The keystone habit that changed my life was prayer.

I had always prayed, but life often got so busy that it was difficult to keep a consistent practice. It wasn’t a habit. About 10 years ago, I made a commitment to make prayer the first thing I do every day. It took a few months of doing this regularly before it became a habit. But once it did, the rest, as they say, is history.

Over the last decade, a series of habits have “cascaded” from the keystone habit of prayer. These include exercise, meditation, journaling and fasting. They didn’t happen all at once. Each time, I would feel led to apply my focus and effort to a particular practice. Over the course of time, that practice would become a habit. My own experience is that each time it gets a little bit easier to develop a new habit.

This process of habit formation has transformed me as a leader.

I am more energetic, have a greater awareness of the need to serve others and have more patience and perseverance. I am more grateful and less judgmental. I am more focused on what matters and am better able to stick to my priorities. It started with a keystone habit.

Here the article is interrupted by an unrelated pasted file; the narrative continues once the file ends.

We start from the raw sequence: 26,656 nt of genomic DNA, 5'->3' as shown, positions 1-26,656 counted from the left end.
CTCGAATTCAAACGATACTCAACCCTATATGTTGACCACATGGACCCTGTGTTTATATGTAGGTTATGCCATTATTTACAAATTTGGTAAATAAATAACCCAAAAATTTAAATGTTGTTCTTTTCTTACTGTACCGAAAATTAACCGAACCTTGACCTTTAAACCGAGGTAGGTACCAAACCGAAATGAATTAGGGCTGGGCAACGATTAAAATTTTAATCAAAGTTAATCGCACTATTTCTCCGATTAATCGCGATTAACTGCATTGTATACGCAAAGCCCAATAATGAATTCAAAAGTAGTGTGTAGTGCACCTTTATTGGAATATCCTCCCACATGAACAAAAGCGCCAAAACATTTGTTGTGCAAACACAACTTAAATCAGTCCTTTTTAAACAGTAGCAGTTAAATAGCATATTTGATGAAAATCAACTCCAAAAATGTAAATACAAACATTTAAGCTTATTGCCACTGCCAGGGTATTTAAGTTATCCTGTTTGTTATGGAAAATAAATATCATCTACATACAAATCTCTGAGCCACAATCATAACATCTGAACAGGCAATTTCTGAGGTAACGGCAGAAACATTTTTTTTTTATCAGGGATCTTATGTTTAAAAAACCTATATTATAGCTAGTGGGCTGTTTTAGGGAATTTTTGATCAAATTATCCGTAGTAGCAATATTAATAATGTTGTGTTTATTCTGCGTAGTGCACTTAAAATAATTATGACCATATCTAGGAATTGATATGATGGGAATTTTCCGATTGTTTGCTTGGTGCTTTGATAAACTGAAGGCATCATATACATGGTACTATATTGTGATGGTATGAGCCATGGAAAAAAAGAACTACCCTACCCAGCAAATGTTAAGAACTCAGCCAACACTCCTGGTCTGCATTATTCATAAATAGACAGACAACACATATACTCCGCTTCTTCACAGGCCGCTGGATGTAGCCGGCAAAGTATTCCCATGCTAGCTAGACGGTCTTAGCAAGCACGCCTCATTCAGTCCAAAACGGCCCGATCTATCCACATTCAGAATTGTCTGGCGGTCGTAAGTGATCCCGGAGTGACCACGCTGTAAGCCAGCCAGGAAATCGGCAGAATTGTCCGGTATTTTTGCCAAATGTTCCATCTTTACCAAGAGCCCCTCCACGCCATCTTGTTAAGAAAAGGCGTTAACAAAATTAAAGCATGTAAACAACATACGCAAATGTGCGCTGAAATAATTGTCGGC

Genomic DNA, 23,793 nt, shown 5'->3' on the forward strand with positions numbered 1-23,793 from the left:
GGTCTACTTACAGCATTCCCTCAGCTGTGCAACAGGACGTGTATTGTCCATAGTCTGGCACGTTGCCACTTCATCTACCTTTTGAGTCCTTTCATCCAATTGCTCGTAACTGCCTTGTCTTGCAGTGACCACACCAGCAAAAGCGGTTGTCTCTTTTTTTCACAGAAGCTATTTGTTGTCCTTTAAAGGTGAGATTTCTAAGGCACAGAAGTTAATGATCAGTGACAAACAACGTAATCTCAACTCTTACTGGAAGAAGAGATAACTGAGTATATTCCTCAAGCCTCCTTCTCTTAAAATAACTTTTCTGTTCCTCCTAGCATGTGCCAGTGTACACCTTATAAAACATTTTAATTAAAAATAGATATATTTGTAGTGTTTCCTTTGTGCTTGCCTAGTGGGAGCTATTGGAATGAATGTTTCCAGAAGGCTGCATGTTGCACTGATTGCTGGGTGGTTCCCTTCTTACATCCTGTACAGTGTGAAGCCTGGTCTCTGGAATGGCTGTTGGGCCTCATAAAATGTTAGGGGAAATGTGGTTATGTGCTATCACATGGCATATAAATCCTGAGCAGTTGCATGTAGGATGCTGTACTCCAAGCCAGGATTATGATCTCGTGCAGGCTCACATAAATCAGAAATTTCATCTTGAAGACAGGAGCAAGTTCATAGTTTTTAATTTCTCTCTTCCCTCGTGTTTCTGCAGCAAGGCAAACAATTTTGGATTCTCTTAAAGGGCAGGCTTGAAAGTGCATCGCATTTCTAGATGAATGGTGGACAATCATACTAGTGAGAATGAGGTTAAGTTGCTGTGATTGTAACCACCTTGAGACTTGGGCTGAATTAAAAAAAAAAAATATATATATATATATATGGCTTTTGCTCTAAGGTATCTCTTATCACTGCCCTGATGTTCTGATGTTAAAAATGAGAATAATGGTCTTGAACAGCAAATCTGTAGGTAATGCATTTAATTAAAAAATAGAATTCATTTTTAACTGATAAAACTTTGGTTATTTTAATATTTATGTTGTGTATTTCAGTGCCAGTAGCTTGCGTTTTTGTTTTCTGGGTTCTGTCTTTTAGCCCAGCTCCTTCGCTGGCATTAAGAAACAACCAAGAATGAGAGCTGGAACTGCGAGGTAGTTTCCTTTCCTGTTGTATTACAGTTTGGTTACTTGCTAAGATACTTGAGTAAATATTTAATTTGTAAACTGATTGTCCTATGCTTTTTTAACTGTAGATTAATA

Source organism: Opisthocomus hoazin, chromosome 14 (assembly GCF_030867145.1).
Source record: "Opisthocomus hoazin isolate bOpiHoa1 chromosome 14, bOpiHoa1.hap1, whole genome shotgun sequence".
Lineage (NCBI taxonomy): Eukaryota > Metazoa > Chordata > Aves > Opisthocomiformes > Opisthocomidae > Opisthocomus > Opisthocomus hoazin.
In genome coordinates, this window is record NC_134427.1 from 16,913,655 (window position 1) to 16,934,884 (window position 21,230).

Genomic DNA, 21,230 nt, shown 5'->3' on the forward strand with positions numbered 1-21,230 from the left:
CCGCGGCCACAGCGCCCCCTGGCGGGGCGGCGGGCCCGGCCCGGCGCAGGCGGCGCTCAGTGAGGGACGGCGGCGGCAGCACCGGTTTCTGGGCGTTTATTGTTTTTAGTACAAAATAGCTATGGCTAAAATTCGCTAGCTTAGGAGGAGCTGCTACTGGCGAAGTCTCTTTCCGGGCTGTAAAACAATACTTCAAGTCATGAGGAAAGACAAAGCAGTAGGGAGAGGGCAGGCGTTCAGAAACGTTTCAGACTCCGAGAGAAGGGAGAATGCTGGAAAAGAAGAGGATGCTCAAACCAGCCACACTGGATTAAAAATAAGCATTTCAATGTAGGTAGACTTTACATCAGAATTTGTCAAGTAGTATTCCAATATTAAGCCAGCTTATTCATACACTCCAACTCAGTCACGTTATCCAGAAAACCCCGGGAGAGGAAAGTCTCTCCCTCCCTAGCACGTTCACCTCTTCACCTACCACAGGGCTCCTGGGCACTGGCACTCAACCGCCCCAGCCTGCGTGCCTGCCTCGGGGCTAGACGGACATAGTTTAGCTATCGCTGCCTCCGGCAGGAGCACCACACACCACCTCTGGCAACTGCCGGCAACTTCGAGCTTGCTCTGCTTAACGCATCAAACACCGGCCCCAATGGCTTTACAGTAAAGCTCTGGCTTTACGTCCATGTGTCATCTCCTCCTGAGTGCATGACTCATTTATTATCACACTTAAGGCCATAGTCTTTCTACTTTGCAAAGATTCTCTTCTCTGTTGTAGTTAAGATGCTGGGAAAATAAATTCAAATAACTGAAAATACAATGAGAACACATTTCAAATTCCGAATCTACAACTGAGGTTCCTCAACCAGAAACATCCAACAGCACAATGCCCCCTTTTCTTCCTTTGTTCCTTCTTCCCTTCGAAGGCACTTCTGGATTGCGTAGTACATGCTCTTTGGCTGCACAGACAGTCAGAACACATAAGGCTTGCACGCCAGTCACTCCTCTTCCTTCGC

Every person is different, so what might be a keystone habit for one, might not work as well for others. Some things that tend to work well as keystone habits are prayer, meditation, exercise, tracking what you eat and journaling. The best thing you can do is try something and see how it works.

I am far from perfect. I am still growing. God is not finished with me. But, by the grace of God, I have found a way to help me do that. You might say it’s the Methodist Way.

Questions for Reflection:

What spiritual promptings have you had recently to improve your life?

What might you try to develop as a keystone habit?

What’s stopping you?

How to Have a Conversation with Someone Who Disagrees

Face Off by Aaron from Seattle, CCA 2.0

Few people want to have a conversation anymore. They want to rant about their own opinion, but don’t really want to hear from those who disagree. This is especially true in politics and in the church. Now, to be fair, people don’t negotiate their closely held values. Politics and religion are values-driven. But there’s a difference between being firm in your beliefs and refusing to hear those with whom you disagree.